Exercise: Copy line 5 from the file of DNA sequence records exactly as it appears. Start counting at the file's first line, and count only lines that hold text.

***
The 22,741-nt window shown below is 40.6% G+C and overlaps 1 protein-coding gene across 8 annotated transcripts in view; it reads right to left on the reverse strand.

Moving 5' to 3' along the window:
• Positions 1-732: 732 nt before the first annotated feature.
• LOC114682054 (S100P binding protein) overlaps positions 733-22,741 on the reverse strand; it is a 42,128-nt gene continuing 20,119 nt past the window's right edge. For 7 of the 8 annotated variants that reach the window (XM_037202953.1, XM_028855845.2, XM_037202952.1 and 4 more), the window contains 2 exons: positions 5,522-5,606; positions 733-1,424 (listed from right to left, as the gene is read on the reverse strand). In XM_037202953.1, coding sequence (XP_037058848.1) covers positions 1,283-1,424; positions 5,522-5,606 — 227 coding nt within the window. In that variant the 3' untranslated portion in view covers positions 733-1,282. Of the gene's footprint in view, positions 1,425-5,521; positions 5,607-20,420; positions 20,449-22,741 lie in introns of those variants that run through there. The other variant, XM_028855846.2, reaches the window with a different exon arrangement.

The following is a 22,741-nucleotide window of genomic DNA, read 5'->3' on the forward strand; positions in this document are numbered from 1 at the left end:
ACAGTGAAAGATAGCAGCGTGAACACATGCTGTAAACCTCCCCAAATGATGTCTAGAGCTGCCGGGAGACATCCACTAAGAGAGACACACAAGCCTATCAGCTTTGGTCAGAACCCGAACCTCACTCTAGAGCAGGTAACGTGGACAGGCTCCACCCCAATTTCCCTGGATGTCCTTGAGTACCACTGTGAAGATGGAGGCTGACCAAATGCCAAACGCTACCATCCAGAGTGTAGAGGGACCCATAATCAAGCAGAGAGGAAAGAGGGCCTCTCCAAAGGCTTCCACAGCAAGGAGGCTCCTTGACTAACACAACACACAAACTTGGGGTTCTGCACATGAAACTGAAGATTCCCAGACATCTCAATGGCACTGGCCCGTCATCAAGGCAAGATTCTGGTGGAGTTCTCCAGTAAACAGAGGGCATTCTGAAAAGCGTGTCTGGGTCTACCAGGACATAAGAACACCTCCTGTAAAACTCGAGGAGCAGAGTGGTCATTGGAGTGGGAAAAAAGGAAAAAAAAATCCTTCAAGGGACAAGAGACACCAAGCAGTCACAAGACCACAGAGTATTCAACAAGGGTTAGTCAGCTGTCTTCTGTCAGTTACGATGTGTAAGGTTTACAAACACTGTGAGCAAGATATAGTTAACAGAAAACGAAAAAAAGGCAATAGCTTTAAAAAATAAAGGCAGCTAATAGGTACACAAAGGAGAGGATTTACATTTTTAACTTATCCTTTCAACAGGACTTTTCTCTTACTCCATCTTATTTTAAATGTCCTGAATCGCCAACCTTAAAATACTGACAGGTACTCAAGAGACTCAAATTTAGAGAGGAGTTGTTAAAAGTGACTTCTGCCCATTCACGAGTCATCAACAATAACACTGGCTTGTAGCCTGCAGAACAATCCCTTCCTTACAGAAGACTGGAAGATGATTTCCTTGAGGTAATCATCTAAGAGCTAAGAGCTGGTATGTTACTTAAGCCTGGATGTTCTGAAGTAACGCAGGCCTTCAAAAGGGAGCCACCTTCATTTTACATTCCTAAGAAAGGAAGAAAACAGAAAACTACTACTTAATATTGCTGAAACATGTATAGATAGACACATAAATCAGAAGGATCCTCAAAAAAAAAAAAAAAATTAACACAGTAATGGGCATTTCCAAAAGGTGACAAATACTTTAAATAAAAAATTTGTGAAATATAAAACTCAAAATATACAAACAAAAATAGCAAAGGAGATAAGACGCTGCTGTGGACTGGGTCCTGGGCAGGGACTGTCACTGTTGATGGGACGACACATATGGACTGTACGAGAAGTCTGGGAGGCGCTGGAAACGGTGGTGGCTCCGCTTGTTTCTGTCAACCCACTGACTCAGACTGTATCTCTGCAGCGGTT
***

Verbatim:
The following is a 22,741-nucleotide window of genomic DNA, read 5'->3' on the forward strand; positions in this document are numbered from 1 at the left end: